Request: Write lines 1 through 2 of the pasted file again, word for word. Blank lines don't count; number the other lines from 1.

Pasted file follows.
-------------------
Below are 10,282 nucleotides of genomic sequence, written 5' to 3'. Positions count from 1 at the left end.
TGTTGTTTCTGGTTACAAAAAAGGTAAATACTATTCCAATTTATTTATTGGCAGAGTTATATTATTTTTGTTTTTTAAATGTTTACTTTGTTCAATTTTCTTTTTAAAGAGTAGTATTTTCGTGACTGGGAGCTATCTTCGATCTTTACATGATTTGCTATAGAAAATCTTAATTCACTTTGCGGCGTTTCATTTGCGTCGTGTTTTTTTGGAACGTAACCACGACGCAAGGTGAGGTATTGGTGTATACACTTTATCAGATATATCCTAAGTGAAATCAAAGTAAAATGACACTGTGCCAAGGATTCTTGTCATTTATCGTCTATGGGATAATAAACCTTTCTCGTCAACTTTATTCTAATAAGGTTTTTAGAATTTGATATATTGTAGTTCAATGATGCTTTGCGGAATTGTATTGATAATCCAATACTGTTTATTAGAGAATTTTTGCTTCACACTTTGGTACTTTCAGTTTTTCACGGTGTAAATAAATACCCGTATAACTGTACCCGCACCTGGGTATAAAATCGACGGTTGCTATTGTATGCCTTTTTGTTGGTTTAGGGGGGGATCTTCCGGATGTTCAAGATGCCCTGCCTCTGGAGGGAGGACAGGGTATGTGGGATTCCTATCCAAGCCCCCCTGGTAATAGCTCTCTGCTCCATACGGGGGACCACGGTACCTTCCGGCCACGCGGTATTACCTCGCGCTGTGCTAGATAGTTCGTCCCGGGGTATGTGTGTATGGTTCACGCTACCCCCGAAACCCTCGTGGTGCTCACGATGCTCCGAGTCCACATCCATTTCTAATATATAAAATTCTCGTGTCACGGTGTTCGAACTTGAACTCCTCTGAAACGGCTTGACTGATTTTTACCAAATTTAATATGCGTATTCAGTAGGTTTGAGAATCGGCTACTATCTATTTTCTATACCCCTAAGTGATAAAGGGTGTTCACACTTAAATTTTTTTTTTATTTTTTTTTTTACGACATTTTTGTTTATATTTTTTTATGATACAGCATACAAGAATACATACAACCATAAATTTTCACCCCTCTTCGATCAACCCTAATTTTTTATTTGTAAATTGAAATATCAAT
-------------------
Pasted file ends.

Below are 10,282 nucleotides of genomic sequence, written 5' to 3'. Positions count from 1 at the left end.
TGTTGTTTCTGGTTACAAAAAAGGTAAATACTATTCCAATTTATTTATTGGCAGAGTTATATTATTTTTGTTTTTTAAATGTTTACTTTGTTCAATTTTCTTTTTAAAGAGTAGTATTTTCGTGACTGGGAGCTATCTTCGATCTTTACATGATTTGCTATAGAAAATCTTAATTCACTTTGCGGCGTTTCATTTGCGTCGTGTTTTTTTGGAACGTAACCACGACGCAAGGTGAGGTATTGGTGTATACACTTTATCAGATATATCCTAAGTGAAATCAAAGTAAAATGACACTGTGCCAAGGATTCTTGTCATTTATCGTCTATGGGATAATAAACCTTTCTCGTCAACTTTATTCTAATAAGGTTTTTAGAATTTGATATATTGTAGTTCAATGATGCTTTGCGGAATTGTATTGATAATCCAATACTGTTTATTAGAGAATTTTTGCTTCACACTTTGGTACTTTCAGTTTTTCACGGTGTAAATAAATACCCGTATAACTGTACCCGCACCTGGGTATAAAATCGACGGTTGCTATTGTATGCCTTTTTGTTGGTTTAGGGGGGGATCTTCCGGATGTTCAAGATGCCCTGCCTCTGGAGGGAGGACAGGGTATGTGGGATTCCTATCCAAGCCCCCCTGGTAATAGCTCTCTGCTCCATACGGGGGACCACGGTACCTTCCGGCCACGCGGTATTACCTCGCGCTGTGCTAGATAGTTCGTCCCGGGGTATGTGTGTATGGTTCACGCTACCCCCGAAACCCTCGTGGTGCTCACGATGCTCCGAGTCCACATCCATTTCTAATATATAAAATTCTCGTGTCACGGTGTTCGAACTTGAACTCCTCTGAAACGGCTTGACTGATTTTTACCAAATTTAATATGCGTATTCAGTAGGTTTGAGAATCGGCTACTATCTATTTTCTATACCCCTAAGTGATAAAGGGTGTTCACACTTAAATTTTTTTTTTATTTTTTTTTTTACGACATTTTTGTTTATATTTTTTTATGATACAGCATACAAGAATACATACAACCATAAATTTTCACCCCTCTTCGATCAACCCTAATTTTTTATTTGTAAATTGAAATATCAAT